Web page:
Toronto toy company Spin Master buys rights to Rubik’s Cube

World's best-selling toy was invented by Hungarian architect

Established by Ronnen Harary, Thornhill’s Anton Rabie and Ben Varadi back in 1994, Spin Master has maintained its Toronto bona fides even while rising to the lofty heights of industry titans like Hasbro and Lego and becoming one of the top toy distributors in the world.

The company, which already owns the rights to popular toy brands such as Paw Patrol and Hatchimals, along with classic names such as Etch-a-Sketch and Gund, is purchasing Rubik’s Cube.

“We’re planning to bring it under one global effort,” said Varadi, the company’s chief creative officer, of Spin Master’s plans for the iconic puzzle brand, which he said had a fragmented ownership and distribution structure prior to being acquired.

Hundreds of millions of the twistable, skill-teasing cubes have flown off toy shelves worldwide since Hungarian inventor and professor of architecture Ernő Rubik’s creation was first licensed for sale 40 years ago.

It was originally called the Magic Cube and was sold by Ideal Toy Corp. It is widely considered to be the world’s bestselling toy.

“There are many growth opportunities for Spin Master with the Rubik’s brand as we transition to a blended model of direct sales in combination with existing partners globally,” said Rabie, Spin Master’s chair and co-CEO. “Our games division has continuously grown over the past decade and is a cornerstone of Spin Master’s diversified portfolio. The addition of the legendary Rubik’s Cube to our roster of games is a historic moment, and we are honoured to continue the legacy.”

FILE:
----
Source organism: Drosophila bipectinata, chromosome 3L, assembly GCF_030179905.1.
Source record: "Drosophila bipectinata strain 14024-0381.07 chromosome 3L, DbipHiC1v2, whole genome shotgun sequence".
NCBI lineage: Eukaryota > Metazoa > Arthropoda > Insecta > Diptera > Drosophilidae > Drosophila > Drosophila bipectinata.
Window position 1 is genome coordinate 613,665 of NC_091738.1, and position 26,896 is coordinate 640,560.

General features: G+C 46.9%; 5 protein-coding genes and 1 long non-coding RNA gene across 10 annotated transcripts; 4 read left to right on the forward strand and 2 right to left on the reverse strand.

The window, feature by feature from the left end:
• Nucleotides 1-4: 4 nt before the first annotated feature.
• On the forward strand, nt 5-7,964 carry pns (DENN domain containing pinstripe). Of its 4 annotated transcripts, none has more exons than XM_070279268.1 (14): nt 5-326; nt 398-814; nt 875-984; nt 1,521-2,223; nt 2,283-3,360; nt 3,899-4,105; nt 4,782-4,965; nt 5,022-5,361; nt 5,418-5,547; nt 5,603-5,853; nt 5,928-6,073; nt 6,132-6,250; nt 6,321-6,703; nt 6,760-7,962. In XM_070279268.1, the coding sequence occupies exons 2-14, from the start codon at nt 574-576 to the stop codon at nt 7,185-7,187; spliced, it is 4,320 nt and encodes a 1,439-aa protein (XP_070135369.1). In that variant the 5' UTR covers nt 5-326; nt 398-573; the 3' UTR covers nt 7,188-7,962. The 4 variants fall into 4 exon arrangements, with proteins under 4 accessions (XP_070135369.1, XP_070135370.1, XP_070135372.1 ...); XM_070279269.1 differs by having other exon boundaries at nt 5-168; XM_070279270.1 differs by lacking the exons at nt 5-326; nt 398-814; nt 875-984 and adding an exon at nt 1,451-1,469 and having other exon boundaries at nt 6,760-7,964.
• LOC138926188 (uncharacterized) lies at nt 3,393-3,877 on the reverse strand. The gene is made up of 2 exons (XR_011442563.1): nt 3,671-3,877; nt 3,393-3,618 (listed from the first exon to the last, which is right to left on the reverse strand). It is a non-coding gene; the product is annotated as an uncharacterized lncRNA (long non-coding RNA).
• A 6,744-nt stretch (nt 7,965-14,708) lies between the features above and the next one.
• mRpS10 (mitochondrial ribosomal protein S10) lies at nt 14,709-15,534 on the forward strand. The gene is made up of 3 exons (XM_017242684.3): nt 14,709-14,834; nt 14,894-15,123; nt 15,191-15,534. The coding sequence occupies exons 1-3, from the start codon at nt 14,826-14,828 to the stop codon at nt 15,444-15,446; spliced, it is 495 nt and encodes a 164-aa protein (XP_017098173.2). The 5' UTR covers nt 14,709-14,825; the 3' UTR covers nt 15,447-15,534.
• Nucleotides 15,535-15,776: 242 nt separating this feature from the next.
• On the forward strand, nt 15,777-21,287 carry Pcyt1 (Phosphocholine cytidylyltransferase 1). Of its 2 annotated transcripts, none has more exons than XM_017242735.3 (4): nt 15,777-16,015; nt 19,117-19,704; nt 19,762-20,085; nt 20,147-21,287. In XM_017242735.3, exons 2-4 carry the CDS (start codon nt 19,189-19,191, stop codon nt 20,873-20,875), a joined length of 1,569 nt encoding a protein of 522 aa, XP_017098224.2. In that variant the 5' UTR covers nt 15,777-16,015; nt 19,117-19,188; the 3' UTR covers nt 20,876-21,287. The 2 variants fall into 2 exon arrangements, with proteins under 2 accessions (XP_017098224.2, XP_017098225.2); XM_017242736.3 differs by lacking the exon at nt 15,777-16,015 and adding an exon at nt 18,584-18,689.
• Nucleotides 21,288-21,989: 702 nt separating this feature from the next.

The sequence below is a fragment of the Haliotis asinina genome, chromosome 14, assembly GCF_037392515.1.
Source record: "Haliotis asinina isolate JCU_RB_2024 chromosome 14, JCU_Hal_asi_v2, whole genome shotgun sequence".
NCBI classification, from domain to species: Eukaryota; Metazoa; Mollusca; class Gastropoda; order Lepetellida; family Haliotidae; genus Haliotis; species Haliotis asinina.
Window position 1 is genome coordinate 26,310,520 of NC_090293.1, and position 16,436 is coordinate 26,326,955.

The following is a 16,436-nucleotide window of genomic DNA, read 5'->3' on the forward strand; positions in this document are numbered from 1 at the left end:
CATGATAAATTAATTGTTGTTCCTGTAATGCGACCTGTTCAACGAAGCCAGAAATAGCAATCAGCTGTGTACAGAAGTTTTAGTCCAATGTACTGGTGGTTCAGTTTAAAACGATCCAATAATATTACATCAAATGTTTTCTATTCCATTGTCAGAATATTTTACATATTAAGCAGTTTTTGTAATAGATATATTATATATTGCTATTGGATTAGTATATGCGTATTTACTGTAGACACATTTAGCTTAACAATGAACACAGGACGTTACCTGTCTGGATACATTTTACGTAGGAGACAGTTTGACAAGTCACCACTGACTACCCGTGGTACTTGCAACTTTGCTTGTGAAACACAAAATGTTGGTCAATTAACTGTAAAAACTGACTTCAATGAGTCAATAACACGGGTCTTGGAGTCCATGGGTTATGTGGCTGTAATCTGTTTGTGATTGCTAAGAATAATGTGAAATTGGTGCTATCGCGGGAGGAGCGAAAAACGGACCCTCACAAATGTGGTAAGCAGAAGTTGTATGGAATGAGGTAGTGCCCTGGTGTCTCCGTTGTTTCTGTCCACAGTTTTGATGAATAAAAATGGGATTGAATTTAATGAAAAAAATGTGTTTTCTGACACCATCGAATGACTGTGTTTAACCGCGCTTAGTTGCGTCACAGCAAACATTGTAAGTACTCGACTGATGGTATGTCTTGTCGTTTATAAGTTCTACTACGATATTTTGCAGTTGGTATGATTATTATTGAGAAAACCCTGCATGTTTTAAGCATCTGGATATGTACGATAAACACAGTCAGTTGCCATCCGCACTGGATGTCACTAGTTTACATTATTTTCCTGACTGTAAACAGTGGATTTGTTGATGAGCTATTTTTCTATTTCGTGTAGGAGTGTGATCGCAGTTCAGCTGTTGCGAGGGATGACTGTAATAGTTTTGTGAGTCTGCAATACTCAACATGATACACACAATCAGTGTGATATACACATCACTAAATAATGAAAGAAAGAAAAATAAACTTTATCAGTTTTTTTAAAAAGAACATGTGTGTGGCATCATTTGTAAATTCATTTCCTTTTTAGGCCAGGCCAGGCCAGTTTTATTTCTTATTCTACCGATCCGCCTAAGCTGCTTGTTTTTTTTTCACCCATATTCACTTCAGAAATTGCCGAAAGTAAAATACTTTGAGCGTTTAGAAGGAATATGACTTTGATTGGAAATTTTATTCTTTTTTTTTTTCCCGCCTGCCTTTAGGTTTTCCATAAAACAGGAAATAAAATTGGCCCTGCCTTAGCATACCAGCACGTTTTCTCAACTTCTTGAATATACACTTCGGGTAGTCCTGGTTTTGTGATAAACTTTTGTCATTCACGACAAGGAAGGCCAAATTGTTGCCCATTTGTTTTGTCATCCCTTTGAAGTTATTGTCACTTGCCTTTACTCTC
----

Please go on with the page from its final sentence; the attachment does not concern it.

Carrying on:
The cube’s challenge endures: to solve the puzzle, the multi-hued cube must be twisted and turned until each of its six faces displays a single colour. Not only does the Rubik’s Cube remain a staple of family game closets, but there are also world competitions dedicated to solving it in the shortest amount of time.   

The cube’s success in achieving a “generational attachment” has grown stronger even as modern gaming options continue to shift from tactile to digital, says Varadi. “There’s still a huge need to want to touch something that’s mechanical, three-dimensional that’s not just a screen,” he said. “You develop a different connection with it.”

Varadi first came across the cube in the early 1980s growing up in Don Mills. His first cube purchase wasn’t even the authentic Rubik’s, but a “knock-off.”

“They didn’t work as well, so you would have to remove the individual cube blocks and spread vaseline in the joints before putting it back together,” he recalled. “And then it would work a lot better.”

Spin Master has managed to reach the top of the global toy markets even while maintaining the core of its operations in Toronto and Thornhill where Rabie, the company’s co-CEO, hails from.

Although there was never a conscious decision to remain rooted to their hometown, doing so has not prevented the owners of Spin Master from expanding to 28 countries, including offices in New York, Los Angeles, the U.K. and France.

“There was never a disadvantage to staying in Toronto,” said Varadi. “I think it’s great, globalism at its finest, because the people from L.A. come to Toronto, and the people from Toronto can come to L.A., and it’s not like one is a lesser office or there’s any less love for one or the other.”

Varadi doesn’t rule out Spin Master purchasing other iconic toy brands to add to its already extensive collection. The company has made a strategy out of resuscitating classic children’s toy brands that have grown dormant.

“We’re always on the lookout,” Varadi said. “We’re ready to go, and when we find one we like, we believe we can really get behind it and make it work.”

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